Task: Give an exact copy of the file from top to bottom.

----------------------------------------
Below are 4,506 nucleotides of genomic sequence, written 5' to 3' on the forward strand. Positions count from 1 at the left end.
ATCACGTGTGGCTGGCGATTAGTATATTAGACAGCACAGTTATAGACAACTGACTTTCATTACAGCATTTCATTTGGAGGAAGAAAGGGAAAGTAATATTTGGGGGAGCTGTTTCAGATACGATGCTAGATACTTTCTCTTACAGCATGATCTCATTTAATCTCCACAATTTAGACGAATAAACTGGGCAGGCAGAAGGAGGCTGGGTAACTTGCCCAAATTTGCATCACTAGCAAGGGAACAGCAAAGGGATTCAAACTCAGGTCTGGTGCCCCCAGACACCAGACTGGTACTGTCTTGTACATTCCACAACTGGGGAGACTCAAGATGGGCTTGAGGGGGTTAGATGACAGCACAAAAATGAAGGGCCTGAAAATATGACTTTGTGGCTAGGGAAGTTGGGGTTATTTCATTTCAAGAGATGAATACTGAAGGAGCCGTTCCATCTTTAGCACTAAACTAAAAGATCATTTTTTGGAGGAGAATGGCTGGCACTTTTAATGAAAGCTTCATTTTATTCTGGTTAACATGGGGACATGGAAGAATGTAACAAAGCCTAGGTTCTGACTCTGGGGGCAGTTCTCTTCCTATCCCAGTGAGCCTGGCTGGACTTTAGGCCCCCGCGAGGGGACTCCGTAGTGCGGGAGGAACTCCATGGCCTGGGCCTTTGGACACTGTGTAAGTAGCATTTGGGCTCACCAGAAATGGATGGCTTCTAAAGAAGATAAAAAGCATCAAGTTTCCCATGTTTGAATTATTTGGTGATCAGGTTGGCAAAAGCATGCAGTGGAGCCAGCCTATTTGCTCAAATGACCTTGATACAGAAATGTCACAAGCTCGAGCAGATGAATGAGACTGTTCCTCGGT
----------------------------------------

Below are 4,506 nucleotides of genomic sequence, written 5' to 3' on the forward strand. Positions count from 1 at the left end.
ATCACGTGTGGCTGGCGATTAGTATATTAGACAGCACAGTTATAGACAACTGACTTTCATTACAGCATTTCATTTGGAGGAAGAAAGGGAAAGTAATATTTGGGGGAGCTGTTTCAGATACGATGCTAGATACTTTCTCTTACAGCATGATCTCATTTAATCTCCACAATTTAGACGAATAAACTGGGCAGGCAGAAGGAGGCTGGGTAACTTGCCCAAATTTGCATCACTAGCAAGGGAACAGCAAAGGGATTCAAACTCAGGTCTGGTGCCCCCAGACACCAGACTGGTACTGTCTTGTACATTCCACAACTGGGGAGACTCAAGATGGGCTTGAGGGGGTTAGATGACAGCACAAAAATGAAGGGCCTGAAAATATGACTTTGTGGCTAGGGAAGTTGGGGTTATTTCATTTCAAGAGATGAATACTGAAGGAGCCGTTCCATCTTTAGCACTAAACTAAAAGATCATTTTTTGGAGGAGAATGGCTGGCACTTTTAATGAAAGCTTCATTTTATTCTGGTTAACATGGGGACATGGAAGAATGTAACAAAGCCTAGGTTCTGACTCTGGGGGCAGTTCTCTTCCTATCCCAGTGAGCCTGGCTGGACTTTAGGCCCCCGCGAGGGGACTCCGTAGTGCGGGAGGAACTCCATGGCCTGGGCCTTTGGACACTGTGTAAGTAGCATTTGGGCTCACCAGAAATGGATGGCTTCTAAAGAAGATAAAAAGCATCAAGTTTCCCATGTTTGAATTATTTGGTGATCAGGTTGGCAAAAGCATGCAGTGGAGCCAGCCTATTTGCTCAAATGACCTTGATACAGAAATGTCACAAGCTCGAGCAGATGAATGAGACTGTTCCTCGGT